1. re: newfoodie

                oh, now i get what you were thinking, wrt fat, Newfoodie. --& i was thinking that if it's the op's first attempt at cooking bison, it might be a little dry/leaner than s/he's used to, & maybe s/he wouldn't like the results of the recipe w/o some added fat to get things going-- that's why i suggested the bacon-- not to make it all super rich & fatty. cool. i *knew* i was being too cranky :)

                1. re: soupkitten

                  You all have been SO helpful. I like the idea of frying up the bacon, removing it, then using the bacon fat to sear the bison, onions, herbs and veg. I wonder if pancetta would be ok? The butcher where I just picked up my bison had some lovely pancetta, and I bought it, but I also bought some hickory smoked bacon. So let me know if the pancetta would be the wrong move.

                  I'm using bison not so much because it's so healthy (although that's a plus), but because I'm having a dinner party for a Spanish guest of honor visiting the US, and I wanted to serve an "American" menu. I love osso buco for dinner parties because it's so easy to serve, and the substitution of bison for veal I thought would make it American.

                  I'm starting with bacon wrapped shrimp and cheese grits as a first course (very small plates!)
                  Then serving the bison osso buco with roasted yams and purple potatoes, along with a simple Arugula and grape tomato salad (I know, not really American but I love Arugula).
                  Dessert will be pecan pie with my own homemade Margarita ice cream (a Nigella recipe that is to die for and supremely easy)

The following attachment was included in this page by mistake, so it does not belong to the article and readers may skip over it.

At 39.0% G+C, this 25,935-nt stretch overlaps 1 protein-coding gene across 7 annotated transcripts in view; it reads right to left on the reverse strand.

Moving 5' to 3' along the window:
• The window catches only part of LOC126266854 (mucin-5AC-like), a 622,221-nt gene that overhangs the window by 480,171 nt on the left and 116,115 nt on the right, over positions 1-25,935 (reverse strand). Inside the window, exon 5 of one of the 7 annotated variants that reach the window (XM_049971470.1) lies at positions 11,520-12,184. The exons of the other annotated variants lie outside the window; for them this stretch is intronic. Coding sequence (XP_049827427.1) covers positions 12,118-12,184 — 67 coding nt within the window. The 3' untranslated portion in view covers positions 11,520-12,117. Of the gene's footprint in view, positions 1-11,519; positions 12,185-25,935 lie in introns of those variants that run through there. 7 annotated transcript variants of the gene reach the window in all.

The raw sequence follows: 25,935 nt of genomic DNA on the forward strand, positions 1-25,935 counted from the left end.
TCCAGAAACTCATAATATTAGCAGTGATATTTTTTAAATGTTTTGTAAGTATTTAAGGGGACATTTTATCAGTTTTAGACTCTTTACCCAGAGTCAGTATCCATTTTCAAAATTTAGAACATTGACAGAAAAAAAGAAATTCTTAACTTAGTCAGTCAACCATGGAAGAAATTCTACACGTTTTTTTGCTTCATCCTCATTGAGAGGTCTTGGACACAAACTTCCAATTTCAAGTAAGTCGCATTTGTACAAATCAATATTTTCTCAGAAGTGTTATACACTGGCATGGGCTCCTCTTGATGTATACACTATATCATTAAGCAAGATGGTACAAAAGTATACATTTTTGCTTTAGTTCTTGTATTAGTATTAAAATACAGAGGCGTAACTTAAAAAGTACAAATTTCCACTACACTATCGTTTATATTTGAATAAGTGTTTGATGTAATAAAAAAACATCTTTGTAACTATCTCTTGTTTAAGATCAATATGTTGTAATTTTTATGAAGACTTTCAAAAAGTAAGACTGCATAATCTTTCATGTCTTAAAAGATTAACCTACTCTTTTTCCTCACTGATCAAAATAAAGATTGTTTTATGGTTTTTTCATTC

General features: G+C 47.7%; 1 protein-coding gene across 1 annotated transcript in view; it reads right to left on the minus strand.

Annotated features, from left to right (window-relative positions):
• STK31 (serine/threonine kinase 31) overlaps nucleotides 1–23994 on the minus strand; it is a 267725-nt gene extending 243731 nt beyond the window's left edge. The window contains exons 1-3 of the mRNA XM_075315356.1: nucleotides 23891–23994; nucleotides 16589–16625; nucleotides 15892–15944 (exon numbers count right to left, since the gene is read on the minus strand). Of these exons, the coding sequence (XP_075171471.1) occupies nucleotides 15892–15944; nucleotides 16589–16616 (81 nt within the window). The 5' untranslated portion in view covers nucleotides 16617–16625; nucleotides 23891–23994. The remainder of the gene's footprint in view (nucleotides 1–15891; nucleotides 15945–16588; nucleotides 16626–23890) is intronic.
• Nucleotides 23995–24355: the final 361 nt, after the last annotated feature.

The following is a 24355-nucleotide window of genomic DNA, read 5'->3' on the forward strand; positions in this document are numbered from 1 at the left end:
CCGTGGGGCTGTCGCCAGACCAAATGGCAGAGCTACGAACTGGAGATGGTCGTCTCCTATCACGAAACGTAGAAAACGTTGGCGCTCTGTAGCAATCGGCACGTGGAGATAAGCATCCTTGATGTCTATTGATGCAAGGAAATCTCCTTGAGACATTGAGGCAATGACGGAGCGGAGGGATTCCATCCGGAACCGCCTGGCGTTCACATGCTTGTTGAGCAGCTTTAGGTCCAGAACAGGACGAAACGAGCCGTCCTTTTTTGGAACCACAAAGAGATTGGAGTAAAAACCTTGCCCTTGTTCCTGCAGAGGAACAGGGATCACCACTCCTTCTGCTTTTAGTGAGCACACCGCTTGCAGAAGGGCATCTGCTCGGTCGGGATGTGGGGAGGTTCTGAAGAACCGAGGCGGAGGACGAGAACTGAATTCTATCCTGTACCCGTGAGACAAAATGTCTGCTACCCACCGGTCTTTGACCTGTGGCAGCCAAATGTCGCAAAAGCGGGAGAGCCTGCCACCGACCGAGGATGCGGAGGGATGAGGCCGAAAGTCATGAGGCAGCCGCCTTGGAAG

Any other ideas and helpful hints would be greatly appreciated!

                  1. re: tmemedia

                    Pancetta is more Italian, smoke bacon more American in character. Some people have strong opinions about substituting smoked bacon for the unsmoked in dishes like pasta carbonara. But in more complex stew like this, the smoked flavor may not be noticeable.

                    1. re: tmemedia

                      thx for the details Tmemedia--

                      i'm gonna go with a pancetta preference on the osso buco. ideally the bacon/pork will melt into the dish, unobtrusively adding flavor and "meaty" savoriness, enhancing the bison flavor without dominating at all. i think that hickory smoke is a strong flavor that cuts through, and that it might give the stew an off flavor that would detract-- particularly since it's such a unique american flavor-- & your spanish guest may not be familiar with it or be able to identify the flavor. i'm sure s/he would be interested to taste the hickory bacon if that's what you used to wrap the shrimp, though-- where the flavor would be dominant, not a supporting layer. that's my two cents, or maybe more like 20 by now ;-P

                      your menu sounds fabulous. i'm sure everything will be lovely.

                      1. re: soupkitten

                        While the best Spanish ham is not smoked, they do like some smoky items. Smoked paprika is an obvious example. Paella cooked over a wood fire is supposed to pick up some smokiness from the fire. 'Spain, on the road again' has had several grilling-over-vine-trimmings meals.

                        A lot of American bacon is sweet in addition to being smoky. In fact the sweet side may be more prominent.

                        Also regarding that bacon, you might want to look at the recent thread about explaining american bacon to a Brit. It sounds as though crisp fried streaky bacon may be a uniquely American thing. A BLT might be the best way of showcasing a good smoked bacon - if you can get good tomatoes and mayo.

                        1. re: paulj

                          Thanks AGAIN -- pancetta it is. I agree the hickory smoked bacon would be better with the shrimp, that's where I was leaning, but was dithering.

                          I can't thank all of you enough!

            2. I make a recipe from an old F&W mag that call for all the traditional ingredients but uses 2 cups of white vermouth as an alternative to white wine - it is absolutely delicious. Made it a couple of weeks ago and people have raved ever since.